Decapitalization refers to reducing assets from the balance sheet. Under the Electricity Act, 2003, annual returns on equities of power utilities are fixed at a maximum 16% of their equity bases. Decapitalization, in effect, leads to a reduction of the equity base, resulting in lower returns and, thus, lower tariffs.
But removing assets at book value than at market value limits this lowering of tariffs.
Last year, Tata Power transferred assets on its books including residential flats and a guest house worth about Rs.35 crore in total to business units outside the Mumbai licence area at book value.
The company had in its application to MERC for reconciliation of aggregate revenue requirement (ARR) for fiscal year 2008-09 asked permission to decapitalize assets that included prime real estate.
Power utilities have to file ARRs with the regulator at the beginning of every fiscal year, based on which MERC invites suggestions and objections from the public, conducts hearings and passes orders on tariffs.
Tata Power is looking to remove assets no longer used in its Mumbai licence area.
Tata Power did not reply to email queries sent on Saturday.
"Consumers have paid for purchase of these assets through tariff and also paid for their depreciation through tariff, so they are entitled to get full benefit of appreciation of such assets," said Shantanu Dixit of Prayas Energy Group, a Pune-based think tank which carries out research on policy issues related to the energy sector. "The commission should throughly scrutinize whether there is a need for decapitalization of such assets or not."
Prayas is among the groups that have sought a review of MERC's decision.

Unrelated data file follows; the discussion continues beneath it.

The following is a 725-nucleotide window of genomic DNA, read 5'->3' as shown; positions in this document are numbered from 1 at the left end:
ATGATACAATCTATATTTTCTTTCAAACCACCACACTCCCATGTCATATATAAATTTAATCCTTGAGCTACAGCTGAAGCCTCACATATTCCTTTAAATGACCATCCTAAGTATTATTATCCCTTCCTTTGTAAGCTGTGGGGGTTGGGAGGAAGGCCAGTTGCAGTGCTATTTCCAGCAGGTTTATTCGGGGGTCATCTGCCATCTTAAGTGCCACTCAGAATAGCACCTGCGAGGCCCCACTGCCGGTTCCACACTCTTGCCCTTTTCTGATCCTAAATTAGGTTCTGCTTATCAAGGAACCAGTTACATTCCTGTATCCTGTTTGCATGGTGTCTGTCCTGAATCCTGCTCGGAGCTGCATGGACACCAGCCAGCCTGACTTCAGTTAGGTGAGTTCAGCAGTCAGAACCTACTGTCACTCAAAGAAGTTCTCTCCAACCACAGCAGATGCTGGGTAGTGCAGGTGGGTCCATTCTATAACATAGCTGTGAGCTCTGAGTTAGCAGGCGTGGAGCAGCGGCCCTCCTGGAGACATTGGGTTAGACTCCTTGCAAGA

"If a power utility transfers its immovable assets out of licence business to unlicensed business then such transaction should ordinarily happen at the price which is near to the circle rate price at which stamp duty will be charged," said Munish Sharma, partner in Delhi-based legal firm Dua Associates. Political parties have got involved in the issue.
Nawab Malik, a state legislator belonging to the Nationalist Congress Party, a part of the ruling coalition in Maharashtra, has demanded a state government inquiry into the issue.
Madhav Bhandari, spokesman of the Bharatiya Janata Party's state unit, said MERC should protect the interest of consumers and "not of the utilities. So it must review its order." Chartered accountant and consumer activist Sandeep Ohri, however, said Tata Power was within its rights to remove its assets at book value. "Since Tata Power remains a single entity its transfer of assets from one unit to other is not a sale and it can be done at book value," he said.
MERC chairman V.P. Raja said there was no specific dispensation under MERC Tariff Regulations 2005 or guidelines of the Central Electricity Regulatory Commission (CERC) on appropriate regulatory treatment to deal with the transfer of assets within the company. "In view of this, book value-based approach may be considered as most appropriate, transparent and easy to implement and was adopted" for Tata Power, he said.
Source- Live Mint